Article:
Concept note by Dr. Ishita Dey, Department of Sociology, South Asian University
Is technology gendered? One of the earliest celebrations of technological innovation in food has been green revolution. There has been attempts to study impacts and role of technology in food production in South Asia. However, a critical reading of gendered forms of technology and food in South Asia is absent in the readings available in debates on food securitization, food and livelihoods, and food and identity in South Asia.
Is there a way to revisit food studies from the prism of technology beyond an understanding of its impact in terms of cooking technologies? Culinary practices, across time and space has undergone a drastic change and the role of printing, digital, visual forms are enormous in re-shaping food production as well as meanings of food. The discourse on ideal food, ideal diet and health discourses around food regimes are some of the instances of technoscientific control. These studies are significant to understand the linkages between technology and food production.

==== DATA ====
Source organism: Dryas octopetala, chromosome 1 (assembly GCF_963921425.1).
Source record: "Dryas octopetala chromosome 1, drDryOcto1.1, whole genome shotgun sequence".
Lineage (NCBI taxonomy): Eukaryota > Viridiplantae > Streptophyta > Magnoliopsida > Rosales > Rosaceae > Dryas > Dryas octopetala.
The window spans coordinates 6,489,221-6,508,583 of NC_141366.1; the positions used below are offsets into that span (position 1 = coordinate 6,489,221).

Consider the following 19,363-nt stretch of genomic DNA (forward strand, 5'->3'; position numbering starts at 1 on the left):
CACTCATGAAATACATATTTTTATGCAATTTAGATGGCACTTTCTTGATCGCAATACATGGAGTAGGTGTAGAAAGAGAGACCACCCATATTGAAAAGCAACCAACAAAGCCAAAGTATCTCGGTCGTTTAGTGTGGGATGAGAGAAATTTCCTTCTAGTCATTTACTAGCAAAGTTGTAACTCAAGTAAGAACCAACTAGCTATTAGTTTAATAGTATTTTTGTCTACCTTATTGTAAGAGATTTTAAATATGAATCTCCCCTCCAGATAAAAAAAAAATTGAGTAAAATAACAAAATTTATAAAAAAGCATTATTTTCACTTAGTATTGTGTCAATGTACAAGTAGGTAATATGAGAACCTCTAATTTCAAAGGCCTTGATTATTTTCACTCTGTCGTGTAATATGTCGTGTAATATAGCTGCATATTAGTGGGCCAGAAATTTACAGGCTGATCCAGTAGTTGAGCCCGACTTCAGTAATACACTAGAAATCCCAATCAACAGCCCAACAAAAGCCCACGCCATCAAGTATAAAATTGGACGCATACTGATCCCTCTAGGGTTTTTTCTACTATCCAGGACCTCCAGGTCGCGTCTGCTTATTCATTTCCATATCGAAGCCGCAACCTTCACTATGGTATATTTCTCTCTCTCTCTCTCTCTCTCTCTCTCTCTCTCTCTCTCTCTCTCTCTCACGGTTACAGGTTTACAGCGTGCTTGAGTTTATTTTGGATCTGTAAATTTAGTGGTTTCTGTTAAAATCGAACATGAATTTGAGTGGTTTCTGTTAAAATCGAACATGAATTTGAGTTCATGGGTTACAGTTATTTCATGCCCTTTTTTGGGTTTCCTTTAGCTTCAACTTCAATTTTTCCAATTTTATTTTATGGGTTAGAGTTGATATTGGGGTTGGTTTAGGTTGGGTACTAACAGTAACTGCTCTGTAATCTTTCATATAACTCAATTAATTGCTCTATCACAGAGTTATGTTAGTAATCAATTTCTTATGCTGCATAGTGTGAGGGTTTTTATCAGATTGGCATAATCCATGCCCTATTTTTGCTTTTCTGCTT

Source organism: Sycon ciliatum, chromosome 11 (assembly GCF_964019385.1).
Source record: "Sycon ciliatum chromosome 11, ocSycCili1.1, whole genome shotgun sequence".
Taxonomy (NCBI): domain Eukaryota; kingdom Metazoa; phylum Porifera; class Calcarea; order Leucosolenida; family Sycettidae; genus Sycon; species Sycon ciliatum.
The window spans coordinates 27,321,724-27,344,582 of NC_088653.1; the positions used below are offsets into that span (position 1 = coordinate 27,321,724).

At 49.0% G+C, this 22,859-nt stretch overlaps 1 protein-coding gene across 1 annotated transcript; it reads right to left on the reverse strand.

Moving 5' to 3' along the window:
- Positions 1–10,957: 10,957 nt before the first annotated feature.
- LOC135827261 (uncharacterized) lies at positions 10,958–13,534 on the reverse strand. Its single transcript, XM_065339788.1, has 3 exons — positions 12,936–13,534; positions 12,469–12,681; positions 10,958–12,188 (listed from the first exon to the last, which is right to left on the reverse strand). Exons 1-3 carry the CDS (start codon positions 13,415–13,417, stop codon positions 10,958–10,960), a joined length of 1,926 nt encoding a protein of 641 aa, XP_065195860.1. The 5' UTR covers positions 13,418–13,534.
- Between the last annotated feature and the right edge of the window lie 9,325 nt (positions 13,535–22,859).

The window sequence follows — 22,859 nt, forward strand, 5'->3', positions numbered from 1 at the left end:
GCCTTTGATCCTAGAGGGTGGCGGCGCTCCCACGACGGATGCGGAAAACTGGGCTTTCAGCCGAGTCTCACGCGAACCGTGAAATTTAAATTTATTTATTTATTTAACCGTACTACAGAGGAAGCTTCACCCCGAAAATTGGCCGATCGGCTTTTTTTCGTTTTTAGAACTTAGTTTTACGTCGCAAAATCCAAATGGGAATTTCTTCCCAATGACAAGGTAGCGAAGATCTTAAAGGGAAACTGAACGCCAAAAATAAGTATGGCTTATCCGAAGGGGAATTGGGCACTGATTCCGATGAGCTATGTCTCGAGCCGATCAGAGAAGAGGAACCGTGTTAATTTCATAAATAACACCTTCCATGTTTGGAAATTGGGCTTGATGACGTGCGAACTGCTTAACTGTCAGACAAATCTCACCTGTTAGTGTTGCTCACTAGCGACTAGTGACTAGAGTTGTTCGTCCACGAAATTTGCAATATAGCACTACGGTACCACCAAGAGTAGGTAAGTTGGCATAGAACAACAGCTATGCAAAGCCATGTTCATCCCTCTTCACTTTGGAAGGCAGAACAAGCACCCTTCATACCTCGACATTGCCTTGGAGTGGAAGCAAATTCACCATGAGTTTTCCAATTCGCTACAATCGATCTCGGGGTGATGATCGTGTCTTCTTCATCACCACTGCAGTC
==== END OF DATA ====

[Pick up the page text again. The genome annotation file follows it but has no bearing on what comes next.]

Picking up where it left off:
There are works that have studied the relation between gender, food and identity in South Asia. The linkages between gender ‘in’ technology has been central to works on special economic zones and its role in invisibilisation, changing spatiality and changing gendered relations. Hence recent works on economic zones have looked into gendered technologies and its impact on gendered laboring bodies. The proposed volume aims to understand the mutual constitutiveness of gender and technology in shaping each other with a special focus on food technologies as a gendered artefact.
We invite scholars working on South Asia to contribute original essays of 7000 words for the edited volume. Interested contributors are requested to send in abstracts ( 200-300 words) with bionotes to contribute under any of the following themes:
-Technologies of culinary space
- Artifacts, and gendered culinary behaviours
- Gendering aesthestics, and changing hearths
- Consuming technologies : Missing ‘gender’
Deadline of abstracts : 10 November 2019
Deadline of papers : April 2020
Contact email id : firstname.lastname@example.org
Dr. Ishita Dey
Department of Sociology, South Asian University